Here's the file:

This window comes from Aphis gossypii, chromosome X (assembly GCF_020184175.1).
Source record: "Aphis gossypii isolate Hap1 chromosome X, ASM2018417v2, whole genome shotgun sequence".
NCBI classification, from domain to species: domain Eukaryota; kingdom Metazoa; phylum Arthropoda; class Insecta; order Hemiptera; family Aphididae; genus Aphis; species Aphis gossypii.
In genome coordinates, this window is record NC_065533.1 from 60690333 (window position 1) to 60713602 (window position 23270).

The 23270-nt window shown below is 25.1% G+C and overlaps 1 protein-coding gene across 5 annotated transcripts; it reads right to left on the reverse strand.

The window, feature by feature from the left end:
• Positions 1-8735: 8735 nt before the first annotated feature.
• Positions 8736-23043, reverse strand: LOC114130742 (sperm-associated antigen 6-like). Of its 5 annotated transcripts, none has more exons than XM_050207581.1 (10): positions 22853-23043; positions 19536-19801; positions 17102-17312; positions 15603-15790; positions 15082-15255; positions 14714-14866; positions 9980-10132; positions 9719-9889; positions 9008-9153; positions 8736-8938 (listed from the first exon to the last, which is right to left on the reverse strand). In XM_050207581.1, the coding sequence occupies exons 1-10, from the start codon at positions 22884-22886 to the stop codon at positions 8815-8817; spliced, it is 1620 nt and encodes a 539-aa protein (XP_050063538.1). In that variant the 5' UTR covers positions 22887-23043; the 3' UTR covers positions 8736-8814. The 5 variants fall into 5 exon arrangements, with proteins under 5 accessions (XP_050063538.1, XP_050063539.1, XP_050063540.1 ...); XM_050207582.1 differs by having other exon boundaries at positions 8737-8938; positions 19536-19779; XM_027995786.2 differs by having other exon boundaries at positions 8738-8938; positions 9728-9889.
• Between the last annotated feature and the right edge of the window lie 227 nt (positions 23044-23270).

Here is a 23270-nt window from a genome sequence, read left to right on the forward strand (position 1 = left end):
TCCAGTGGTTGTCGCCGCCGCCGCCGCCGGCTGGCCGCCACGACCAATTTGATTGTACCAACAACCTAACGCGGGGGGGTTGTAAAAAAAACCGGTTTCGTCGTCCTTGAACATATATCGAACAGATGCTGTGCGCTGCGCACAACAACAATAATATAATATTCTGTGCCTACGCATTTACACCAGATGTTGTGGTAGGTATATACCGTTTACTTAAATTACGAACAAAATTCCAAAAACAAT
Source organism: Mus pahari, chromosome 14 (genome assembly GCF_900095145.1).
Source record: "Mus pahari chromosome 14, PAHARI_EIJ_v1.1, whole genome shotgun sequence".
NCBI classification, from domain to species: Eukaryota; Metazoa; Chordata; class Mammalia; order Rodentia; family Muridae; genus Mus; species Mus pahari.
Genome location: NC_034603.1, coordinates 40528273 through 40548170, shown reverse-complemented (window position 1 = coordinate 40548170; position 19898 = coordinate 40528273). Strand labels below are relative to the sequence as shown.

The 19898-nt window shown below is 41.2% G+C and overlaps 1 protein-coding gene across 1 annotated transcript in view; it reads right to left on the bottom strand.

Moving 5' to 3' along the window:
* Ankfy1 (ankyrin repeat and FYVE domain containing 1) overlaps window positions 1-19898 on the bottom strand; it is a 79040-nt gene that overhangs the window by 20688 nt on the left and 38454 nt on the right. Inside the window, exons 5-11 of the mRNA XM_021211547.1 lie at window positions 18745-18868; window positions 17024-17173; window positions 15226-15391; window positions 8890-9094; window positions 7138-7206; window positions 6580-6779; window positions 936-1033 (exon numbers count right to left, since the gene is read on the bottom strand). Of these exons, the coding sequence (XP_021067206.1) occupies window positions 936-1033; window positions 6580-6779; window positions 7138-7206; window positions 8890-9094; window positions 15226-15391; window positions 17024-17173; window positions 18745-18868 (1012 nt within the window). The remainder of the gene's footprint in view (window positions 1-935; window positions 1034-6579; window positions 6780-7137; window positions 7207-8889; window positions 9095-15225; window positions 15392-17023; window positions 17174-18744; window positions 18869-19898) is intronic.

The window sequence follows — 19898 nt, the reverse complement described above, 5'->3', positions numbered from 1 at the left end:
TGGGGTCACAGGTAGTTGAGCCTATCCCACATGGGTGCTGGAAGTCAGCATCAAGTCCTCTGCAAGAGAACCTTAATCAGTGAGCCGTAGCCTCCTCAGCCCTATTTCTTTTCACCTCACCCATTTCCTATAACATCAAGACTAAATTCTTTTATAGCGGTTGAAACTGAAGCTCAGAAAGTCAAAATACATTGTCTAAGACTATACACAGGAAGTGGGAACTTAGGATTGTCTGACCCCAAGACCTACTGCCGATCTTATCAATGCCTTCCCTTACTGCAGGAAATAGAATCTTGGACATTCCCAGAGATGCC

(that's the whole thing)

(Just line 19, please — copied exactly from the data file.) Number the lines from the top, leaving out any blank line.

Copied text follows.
The window sequence follows — 19898 nt, the reverse complement described above, 5'->3', positions numbered from 1 at the left end: